100 Favorite Dishes 2013-2014: No. 24, Som Tam at Vieng Thai
This year, leading up to our annual Menu of Menus® issue, Kaitlin Steinberg counts down her 100 favorite dishes as she eats her way through Houston. She'll compile a collection of the dishes she thinks are the most awesome, most creative and, of course, most delicious in town. It's a list of personal favorites, things she thinks any visitor or Houstonian ought to try at least once and dishes that seem particularly indicative of the ever-changing Houston foodscape.
Photo by Jenny Wang Cool, crisp, refreshing and SPICY.
I first encountered Vieng Thai during a trip to Long Point Road with Houston Culinary Tours, one led by Bryan Caswell and Chris Shepherd. The chefs first took the group to El Hidalguense, where, on a Sunday, the place is packed and there's live music and just about all the cabrito you could ever eat. Great, I thought. We hit up the best stop first. It's all downhill from here.
Next we walked a few doors down to a spot that, at the time, had a façade that was under construction. It looked like a little nothing of a restaurant, all plywood and cement and noisy traffic rushing by.
Inside, though, I found some of the best Thai food in Houston, and the best green papaya salad outside of Thailand--with the possible exception of what my buddy Louis makes, because he lives and breathes Thai food and culture. If you want som tam in Houston, Vieng Thai is the place.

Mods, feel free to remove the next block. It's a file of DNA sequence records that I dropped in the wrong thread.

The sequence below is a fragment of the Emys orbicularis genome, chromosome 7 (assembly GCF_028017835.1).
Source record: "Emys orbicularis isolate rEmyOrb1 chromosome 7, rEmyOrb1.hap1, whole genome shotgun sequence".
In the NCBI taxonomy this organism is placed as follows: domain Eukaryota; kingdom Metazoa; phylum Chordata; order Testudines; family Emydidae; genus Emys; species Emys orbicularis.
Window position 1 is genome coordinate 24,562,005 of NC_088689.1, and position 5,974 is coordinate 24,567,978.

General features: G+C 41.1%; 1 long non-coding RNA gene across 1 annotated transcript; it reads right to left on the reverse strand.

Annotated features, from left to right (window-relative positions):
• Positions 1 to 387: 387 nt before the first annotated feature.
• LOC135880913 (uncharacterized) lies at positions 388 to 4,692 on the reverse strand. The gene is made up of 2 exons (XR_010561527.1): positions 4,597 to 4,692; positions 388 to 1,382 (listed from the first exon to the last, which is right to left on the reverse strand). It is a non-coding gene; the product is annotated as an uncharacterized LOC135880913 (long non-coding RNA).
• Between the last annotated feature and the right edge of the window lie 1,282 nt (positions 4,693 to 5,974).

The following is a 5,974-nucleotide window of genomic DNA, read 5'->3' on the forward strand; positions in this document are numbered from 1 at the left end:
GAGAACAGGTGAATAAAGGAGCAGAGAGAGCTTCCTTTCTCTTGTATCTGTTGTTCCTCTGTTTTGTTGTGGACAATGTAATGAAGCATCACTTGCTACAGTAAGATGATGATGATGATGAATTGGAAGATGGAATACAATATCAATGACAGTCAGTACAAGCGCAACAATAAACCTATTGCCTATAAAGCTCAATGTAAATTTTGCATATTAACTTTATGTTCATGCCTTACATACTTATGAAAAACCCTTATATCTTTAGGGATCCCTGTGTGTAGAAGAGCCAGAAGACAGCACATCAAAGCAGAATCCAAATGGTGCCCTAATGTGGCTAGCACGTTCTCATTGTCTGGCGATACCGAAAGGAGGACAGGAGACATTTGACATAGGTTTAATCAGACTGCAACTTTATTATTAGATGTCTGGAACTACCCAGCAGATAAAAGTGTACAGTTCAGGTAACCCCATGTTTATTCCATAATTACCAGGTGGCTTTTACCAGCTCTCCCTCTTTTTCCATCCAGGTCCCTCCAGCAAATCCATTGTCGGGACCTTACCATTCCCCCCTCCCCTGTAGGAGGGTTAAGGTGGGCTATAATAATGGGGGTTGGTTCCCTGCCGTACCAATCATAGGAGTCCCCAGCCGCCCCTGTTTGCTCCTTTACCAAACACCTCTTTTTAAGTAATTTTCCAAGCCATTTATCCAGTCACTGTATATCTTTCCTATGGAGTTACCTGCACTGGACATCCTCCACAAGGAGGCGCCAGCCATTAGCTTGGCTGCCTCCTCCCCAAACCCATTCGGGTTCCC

Having made som tam with Louis, I know how difficult it is to prepare. He handed me an unripe papaya and some sort of peeler that looked like it had been around since the 18th century and told me to get to work. It takes a long time for untrained hands to peel a papaya. It takes a while, too, to mince the garlic, squeeze the limes, smush the garlic and chilies together until they become a paste, and then pound everything together until it's all bruised and soft and the flavors have marinated. Having made som tam before, I appreciate it even more when someone just sets down a bowl in front of me and it's perfect.
Photo via Google Earth Modest on the outside, delicious on the inside.
At Vieng Thai, the som tam is made pretty much the way I learned to make it, though I daresay the couple who own the place are better at peeling a green papaya than I am. For the record, a green papaya isn't anything like the sweet orange papayas of tropical islands. It's closer in texture to an uncooked potato, but with the juiciness of jicama. It's light green, almost white in color, and it's sour bordering on bitter, but refreshing at the same time.
All of the ingredients--papaya, lime juice, bird's eye chilies, garlic, palm sugar, fish sauce, dried shrimp and peanuts--get pounded together and then tossed by hand, the juice of the pounded ingredients forming a sort of dressing for the salad. It's served cold or at room temperature, and unlike the average dinner salad that gives you your requisite greens while cleansing the palate, som tam is spicy. It's refreshing in the way cool salsa is refreshing, but it packs quite the punch.
Sitting inside unassuming Vieng Thai with the tour group shortly after I moved to Houston, I began to appreciate the eccentricities of our diverse food scene. On the outside, Vieng Thai looks like another run-down restaurant in a run-down strip mall on a rough patch of Long Point Road. But inside? Well, you might as well be in Thailand.
See the full list of favorites on the next page.